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The Rich are Paying a Premium to Build Faster
Existing-home sales fell to a nearly 10-year low last month, and major builders are reporting big losses. But a small group of wealthy people unfazed by the downturn are paying big premiums to have houses erected in record time.
I am 3 weeks into the process with a client of taking a concept to plans, to permit, and the plan to break ground in Cascade in November with occupancy by the end of the year but this takes it to a new level.  While I am sure we can all find some solace in having a client that doesn't have time to change their mind I am betting that if you are not careful you could have some serious quality issues.  But if money is not an object . . . you could pay to make it better right?

By Sally Beatty
From The Wall Street Journal Online

Existing-home sales fell to a nearly 10-year low last month, and major builders are reporting big losses. But a small group of wealthy people unfazed by the downturn are paying big premiums to have houses erected in record time.

Robert Lapidus, a 46-year-old real estate executive, recently hired builders to put up a 10,000-square-foot second home in Bridgehampton, N.Y., in 10 months -- compared to the two years it normally would take to construct a house that size. The accelerated schedule, he says, reflects his desire to spend as much time with his family as possible before his two kids, ages 13 and 16, leave home for college.

"Time is money for everyone," says Mr. Lapidus. "Those of us who work hard, we want instant gratification, and speed is part of that." While he admits this might be considered a "personality defect," he says he shares it with friends also building Hamptons houses. "This is not a group of people who want to stand in line to get into a restaurant. They call someone to cut in line," he says.

Related Links

Read news and analysis on the housing market at's Developments blog.

The Real (Dismal) Picture on New Home Prices

As anyone who has worked with a contractor can testify, such expedited construction is still rare. But builders in wealthy suburbs like Greenwich, Conn., and in resorts areas like Aspen, Colo., say such projects represent a growing percentage of their business. To pull them off, specialized builders are deploying small armies of workers who often work seven days a week. Joe Farrell of Farrell Building, which is constructing Mr. Lapidus's house, says it's not uncommon to have 70 people working on a job site in a single day. For a Connecticut mansion, a contractor sent five dozen masons and laborers to build in two days a 480-foot stone wall that normally would take months to complete. The builders also use complex staging tactics to slash the time it takes to construct a house by half or even more.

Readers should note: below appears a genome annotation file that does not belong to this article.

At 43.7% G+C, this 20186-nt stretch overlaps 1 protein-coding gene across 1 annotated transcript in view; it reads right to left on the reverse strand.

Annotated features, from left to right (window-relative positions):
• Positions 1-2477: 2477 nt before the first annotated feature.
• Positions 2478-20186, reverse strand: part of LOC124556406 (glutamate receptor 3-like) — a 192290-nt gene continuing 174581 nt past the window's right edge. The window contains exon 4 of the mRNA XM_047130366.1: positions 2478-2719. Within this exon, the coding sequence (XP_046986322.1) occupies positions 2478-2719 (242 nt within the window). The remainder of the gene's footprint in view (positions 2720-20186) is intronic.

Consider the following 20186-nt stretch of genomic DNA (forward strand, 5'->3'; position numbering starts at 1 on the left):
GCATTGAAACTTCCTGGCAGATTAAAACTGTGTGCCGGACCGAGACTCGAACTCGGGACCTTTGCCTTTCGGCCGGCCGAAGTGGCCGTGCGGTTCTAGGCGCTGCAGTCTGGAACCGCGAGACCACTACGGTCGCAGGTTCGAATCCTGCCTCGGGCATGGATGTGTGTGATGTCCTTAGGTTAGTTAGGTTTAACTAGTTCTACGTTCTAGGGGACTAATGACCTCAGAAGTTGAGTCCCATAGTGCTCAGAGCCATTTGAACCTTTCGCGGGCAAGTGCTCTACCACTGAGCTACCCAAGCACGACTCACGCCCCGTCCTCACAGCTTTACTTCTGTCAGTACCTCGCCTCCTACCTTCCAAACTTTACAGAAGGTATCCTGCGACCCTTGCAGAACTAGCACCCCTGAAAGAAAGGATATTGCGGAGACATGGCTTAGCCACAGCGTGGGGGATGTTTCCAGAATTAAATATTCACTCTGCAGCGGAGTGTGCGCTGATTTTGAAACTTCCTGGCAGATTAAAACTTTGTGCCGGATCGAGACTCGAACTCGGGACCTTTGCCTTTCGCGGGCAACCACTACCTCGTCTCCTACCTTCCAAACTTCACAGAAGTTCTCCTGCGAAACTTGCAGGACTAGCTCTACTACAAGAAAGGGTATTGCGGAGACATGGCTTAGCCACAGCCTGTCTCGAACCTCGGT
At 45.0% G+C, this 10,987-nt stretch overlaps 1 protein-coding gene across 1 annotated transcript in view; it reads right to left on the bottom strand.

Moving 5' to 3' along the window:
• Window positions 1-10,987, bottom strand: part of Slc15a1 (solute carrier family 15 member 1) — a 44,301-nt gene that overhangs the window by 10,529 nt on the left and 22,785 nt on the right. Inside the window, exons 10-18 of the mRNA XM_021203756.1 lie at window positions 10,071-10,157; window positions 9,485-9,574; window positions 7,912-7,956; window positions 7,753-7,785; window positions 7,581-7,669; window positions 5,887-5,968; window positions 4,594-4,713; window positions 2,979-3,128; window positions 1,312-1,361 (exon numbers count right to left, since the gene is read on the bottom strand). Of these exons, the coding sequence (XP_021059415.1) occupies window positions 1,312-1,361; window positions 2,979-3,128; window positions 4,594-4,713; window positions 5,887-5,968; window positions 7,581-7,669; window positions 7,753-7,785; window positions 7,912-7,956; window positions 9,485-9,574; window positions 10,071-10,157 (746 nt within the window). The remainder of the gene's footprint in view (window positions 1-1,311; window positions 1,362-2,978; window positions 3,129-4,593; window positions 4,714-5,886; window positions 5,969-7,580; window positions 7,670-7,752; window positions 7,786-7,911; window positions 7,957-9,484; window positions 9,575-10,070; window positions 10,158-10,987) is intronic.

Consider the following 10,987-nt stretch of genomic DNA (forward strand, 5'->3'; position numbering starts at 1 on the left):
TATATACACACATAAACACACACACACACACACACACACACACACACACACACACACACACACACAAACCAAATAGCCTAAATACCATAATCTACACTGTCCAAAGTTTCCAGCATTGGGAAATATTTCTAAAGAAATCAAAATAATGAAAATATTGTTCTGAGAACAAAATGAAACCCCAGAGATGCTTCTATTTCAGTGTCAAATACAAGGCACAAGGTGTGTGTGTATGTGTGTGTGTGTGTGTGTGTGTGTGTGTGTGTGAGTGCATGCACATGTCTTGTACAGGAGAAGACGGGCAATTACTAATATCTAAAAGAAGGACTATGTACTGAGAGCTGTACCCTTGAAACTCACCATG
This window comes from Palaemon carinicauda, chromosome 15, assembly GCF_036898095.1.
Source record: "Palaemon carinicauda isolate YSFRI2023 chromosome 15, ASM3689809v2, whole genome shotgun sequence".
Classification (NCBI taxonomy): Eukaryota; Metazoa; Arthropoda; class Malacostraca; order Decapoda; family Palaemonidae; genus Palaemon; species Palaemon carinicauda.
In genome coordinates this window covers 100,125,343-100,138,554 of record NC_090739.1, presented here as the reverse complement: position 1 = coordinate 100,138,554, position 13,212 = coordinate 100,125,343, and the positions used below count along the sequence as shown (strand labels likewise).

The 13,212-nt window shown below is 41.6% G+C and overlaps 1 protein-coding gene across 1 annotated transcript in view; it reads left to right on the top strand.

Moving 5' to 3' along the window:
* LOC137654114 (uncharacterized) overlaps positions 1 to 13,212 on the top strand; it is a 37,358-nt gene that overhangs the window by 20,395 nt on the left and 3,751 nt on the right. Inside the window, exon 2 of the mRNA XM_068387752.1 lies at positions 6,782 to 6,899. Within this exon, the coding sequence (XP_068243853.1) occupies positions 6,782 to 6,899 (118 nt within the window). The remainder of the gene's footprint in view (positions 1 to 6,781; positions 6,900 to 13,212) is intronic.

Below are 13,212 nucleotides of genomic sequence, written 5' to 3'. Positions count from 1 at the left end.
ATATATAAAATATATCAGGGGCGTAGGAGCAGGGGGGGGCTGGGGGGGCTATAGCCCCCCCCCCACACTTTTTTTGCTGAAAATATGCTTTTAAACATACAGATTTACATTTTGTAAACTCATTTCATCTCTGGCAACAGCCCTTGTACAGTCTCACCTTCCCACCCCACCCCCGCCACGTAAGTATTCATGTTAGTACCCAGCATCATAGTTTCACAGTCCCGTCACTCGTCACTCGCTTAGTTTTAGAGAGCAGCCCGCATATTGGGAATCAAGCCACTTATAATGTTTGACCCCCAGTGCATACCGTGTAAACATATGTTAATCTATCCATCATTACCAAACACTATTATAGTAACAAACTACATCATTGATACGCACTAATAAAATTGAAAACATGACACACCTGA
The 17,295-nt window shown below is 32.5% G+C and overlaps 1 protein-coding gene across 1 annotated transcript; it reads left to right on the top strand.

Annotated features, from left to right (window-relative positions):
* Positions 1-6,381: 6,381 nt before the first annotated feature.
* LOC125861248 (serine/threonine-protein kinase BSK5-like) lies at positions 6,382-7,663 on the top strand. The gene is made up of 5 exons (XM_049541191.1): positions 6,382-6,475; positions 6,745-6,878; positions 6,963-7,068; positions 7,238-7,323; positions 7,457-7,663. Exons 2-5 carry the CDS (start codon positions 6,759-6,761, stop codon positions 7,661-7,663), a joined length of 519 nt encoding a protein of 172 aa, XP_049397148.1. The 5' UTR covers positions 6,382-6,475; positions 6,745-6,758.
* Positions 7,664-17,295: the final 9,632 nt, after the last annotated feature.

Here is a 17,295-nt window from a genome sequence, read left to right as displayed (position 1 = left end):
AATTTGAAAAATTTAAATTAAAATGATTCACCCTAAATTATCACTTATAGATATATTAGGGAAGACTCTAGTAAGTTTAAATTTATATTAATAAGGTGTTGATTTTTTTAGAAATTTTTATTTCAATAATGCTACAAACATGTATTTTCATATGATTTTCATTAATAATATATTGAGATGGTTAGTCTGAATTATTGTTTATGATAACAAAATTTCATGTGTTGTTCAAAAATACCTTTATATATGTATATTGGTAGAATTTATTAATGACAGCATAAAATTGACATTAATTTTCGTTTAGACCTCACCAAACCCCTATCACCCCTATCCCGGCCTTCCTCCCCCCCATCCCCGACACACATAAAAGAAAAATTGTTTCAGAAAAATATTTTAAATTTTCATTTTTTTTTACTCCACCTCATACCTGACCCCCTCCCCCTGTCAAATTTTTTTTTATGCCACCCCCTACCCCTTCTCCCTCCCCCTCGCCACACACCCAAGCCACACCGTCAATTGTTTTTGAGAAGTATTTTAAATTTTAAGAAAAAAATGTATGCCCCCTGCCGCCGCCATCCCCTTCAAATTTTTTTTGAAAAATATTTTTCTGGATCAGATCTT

Going fast is expensive, with contractors charging anywhere from a 20% premium to double the price, depending on the work. Still, these high-end builders say neither the housing slump nor the credit crunch has slowed their business. Vincent D. Tyer III, whose Taconic Builders has offices in Oyster Bay and Westchester County, N.Y., says half of the custom luxury homes he is building are on an accelerated schedule. Don Lockard, whose Easton, Pa., firm specializes in custom cabinetry and woodworking, says accelerated projects make up more than three-quarters of his work.

In Aspen, fast-track projects now account for 80% of Silich Construction's job portfolio. Builder John Silich says there is a steady supply of clients who have "more money than time." He adds: "They want to enjoy their investments. And they want to enjoy them as quickly as possible."

See what fast-tracking various projects will cost you via an interactive house schematic.
After movie producer Sidney Kimmel and his wife, Caroline, bought Johnny Carson's old house in Malibu, Calif., earlier this year, they put contractors on a fast track so they could move in by midsummer. Renovating the 10,000 square-foot-house, which the Kimmels purchased in March for close to $40 million, would normally have taken well over a year. Ms. Kimmel turned to I-Grace Co., a builder that caters to wealthy homeowners and often handles high-speed work.

"At one time we had 60 painters on the job," recalls the 58-year-old Ms. Kimmel. "Many weeks, they were in there seven days a week." Four-and-a-half months later, "when my husband walked in that house he could not believe it. There was not a detail that was missed, everything from the dishes to the clothes hanging in the closet." It was, she says, "like a miracle." Ms. Kimmel says she has no idea how much more the speeded-up work cost since what was more important to her was moving in on time: "I didn't want to waste a summer."

This past summer, the family of Fortress Investment Group President Peter L. Briger Jr. moved into a traditional shingle-style mansion in East Hampton, N.Y., that was built in just 18 months. Normally, a house that size would have taken about 2½ years to construct. Last year, the hedge-fund executive paid $18 million for the five-acre property, where a 4,000-square-foot home stood, according to a person familiar with the transaction. In early 2006, crews began to tear down the old house, and contractors went to work on the Brigers' 12,000-square-foot spread. It was finished in time to give the Briger family a full summer at the beach.